Though cancer may affect people of all ages, explains Dr Mahajan, its risk enhances considerably with age.
"Nearly all cancers are caused by abnormalities in the genetic material of the transformed cells," elaborates Dr Sunil Gupta, senior oncologist, Fortis Hospital. "These abnormalities may be due to the effects of carcinogens such as tobacco smoke, radiation, chemicals, or infectious agents. Other cancer-promoting genetic abnormalities may be randomly acquired through errors in DNA replication or are inherited and, thus, present in all cells from birth."
The five most common types of cancers in India are colorectal, lung, stomach, breast and cervix. WHO figures reveal that more than 11 million people are diagnosed with cancers worldwide, every year. It is estimated that there will be 16 million new cancer cases every year by 2020, though currently cancer causes seven million deaths annually.
According to a report by the National Commission for Macroeconomics and Health (2006), while lifestyle diseases and diabetes will more than double in India over the next decade, cancers will rise by 25 per cent. Though the age factor is important, rapid urbanization and workplace stress are taking their toll on young professionals. Long and erratic hours at work, especially at BPO (Business Process Outsourcing) companies, little exercise and unhealthy eating patterns are a fertile breeding ground for cancers, warn experts. Increased alcohol consumption among youngsters too, presents a grave threat as it contributes significantly to cancers of the oesophagus (food pipe), pharynx, larynx, liver and breast.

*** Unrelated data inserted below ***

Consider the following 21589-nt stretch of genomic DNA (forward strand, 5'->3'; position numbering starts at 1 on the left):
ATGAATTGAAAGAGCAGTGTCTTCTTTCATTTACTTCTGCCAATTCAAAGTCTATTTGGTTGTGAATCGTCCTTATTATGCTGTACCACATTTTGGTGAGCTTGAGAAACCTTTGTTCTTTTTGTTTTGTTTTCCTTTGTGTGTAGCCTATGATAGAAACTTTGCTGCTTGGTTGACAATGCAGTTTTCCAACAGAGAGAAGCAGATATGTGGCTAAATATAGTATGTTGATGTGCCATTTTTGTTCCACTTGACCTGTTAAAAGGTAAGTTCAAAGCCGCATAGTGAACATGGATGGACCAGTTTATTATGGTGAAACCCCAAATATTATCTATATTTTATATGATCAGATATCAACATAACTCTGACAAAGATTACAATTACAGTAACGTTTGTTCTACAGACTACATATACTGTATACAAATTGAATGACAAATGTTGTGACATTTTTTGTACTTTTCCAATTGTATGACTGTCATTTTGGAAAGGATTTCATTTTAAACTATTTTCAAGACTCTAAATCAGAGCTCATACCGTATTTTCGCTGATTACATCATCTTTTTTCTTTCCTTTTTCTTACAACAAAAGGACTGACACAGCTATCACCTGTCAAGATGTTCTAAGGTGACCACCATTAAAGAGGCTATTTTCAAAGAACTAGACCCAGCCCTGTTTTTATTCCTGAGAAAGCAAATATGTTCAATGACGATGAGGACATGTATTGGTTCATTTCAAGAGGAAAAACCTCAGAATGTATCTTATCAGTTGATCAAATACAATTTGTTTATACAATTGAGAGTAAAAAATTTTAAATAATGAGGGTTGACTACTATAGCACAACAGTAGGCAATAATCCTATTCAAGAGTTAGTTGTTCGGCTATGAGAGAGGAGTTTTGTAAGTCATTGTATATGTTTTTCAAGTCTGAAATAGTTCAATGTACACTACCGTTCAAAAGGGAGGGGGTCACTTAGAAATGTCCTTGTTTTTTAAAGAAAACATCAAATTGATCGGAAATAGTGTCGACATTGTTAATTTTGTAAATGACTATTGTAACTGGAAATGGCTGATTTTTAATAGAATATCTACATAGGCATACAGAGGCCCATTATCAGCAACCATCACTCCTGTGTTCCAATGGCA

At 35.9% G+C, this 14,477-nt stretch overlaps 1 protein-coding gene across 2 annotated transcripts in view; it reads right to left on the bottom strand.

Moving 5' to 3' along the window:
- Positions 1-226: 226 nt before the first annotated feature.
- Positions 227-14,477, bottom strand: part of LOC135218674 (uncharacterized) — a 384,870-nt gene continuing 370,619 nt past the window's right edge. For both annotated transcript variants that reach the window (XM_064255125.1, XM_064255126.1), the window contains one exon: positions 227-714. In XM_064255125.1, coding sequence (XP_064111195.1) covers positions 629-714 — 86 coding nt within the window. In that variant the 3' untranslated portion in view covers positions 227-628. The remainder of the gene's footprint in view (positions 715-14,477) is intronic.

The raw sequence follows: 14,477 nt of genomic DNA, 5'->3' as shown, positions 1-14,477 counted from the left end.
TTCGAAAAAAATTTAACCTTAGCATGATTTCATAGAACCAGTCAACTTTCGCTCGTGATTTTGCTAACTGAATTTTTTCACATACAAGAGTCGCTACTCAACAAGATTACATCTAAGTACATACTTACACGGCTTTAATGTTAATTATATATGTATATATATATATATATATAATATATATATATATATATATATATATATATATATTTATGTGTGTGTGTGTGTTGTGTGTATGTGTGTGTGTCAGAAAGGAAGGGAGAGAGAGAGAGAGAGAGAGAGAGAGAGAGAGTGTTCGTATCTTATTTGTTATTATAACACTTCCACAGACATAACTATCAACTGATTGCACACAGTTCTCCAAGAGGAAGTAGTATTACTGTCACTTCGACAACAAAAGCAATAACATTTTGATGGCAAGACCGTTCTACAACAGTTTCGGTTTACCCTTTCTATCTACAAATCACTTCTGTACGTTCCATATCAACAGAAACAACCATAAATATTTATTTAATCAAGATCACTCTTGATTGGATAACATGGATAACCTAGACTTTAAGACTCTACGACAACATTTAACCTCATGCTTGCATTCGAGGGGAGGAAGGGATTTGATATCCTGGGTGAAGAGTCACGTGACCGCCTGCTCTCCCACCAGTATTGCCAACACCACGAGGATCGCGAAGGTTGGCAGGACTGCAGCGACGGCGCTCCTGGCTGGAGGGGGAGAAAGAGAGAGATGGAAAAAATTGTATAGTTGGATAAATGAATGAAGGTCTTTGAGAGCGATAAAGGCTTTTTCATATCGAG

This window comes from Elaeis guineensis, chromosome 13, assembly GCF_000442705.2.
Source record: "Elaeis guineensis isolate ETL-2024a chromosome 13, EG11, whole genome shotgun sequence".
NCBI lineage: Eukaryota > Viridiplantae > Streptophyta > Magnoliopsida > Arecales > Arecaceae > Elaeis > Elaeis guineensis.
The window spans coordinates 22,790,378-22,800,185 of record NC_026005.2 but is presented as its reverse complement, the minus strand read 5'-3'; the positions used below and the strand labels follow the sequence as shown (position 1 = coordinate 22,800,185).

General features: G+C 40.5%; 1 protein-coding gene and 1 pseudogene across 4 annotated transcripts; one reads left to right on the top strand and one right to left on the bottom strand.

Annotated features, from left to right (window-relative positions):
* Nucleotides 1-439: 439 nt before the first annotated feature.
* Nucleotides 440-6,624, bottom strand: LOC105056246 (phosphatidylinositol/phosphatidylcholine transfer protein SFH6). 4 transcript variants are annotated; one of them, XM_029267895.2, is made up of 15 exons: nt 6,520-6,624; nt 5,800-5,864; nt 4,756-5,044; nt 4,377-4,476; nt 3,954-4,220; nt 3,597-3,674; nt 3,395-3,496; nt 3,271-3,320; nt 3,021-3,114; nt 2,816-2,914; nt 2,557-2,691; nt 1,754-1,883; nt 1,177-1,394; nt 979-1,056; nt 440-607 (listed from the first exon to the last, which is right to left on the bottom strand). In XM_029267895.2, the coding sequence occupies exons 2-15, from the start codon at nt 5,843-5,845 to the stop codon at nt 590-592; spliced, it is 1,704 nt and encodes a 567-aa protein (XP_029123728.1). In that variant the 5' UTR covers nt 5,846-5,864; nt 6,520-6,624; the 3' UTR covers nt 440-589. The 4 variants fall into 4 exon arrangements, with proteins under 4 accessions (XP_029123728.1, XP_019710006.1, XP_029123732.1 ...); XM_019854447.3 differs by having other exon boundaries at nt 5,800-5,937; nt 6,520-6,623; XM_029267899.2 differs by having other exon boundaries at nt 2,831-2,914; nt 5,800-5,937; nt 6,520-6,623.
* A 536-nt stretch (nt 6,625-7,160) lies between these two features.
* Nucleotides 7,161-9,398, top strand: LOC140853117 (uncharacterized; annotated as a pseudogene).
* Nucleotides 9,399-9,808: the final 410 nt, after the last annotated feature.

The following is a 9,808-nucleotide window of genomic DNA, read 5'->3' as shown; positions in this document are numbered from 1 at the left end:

Furthermore, skyrocketing income levels and rapidly altering lifestyles have ensured that people in rural areas and small towns, too, are not immune to cancer risk.
According to experts, apart from genetics and lifestyle factors, obesity plays a major part in the spread of cancer. According to the National Family Health Survey (NFHS-3), 2007, 13 per cent Indians are obese with a BMI or body mass index of above 25. Obesity contributes substantially to various types of cancers like breast, uterus, colon and kidneys among others, states Dr Gupta.
Small wonder then that the role of diet can hardly be overemphasized in cancer prevention. Dr Sakshi Chawla, Senior Nutritionist, Fortis Hospital, believes that food intake and vulnerability to cancer are linked. "Some types of cancers are an offshoot of a faulty diet, for instance, stomach, colon or rectoral cancer. Even the risk of breast cancer amongst women gets considerably enhanced due to the heavy intake of fatty foods as lymph nodes are formed because of a high fat intake," she says.
Dr Chawla reiterates that a fiber-rich diet, complete with vitamins, minerals, phytochemicals and antioxidants can help considerably in fobbing off the disease. "Certain foods like cabbage, broccoli, cauliflower (antioxidants), tomato (lycopene) and carrots (carotenoids) have been found to be especially helpful in inhibiting cancer growth," she says. "Also, natural products rich in vitamin C, like oranges, lemons, limes and deeply colored fruit, are beneficial."
But while diet can work its magic only at the micro level, experts feel a greater governmental emphasis on cancer prevention can help avert a public health calamity. "Mass awareness campaigns - especially about lung and breast cancer - can play a pioneering role in sensitizing the public about this disease and help whittle down cancer cases significantly in the country," sums up Dr Chawla.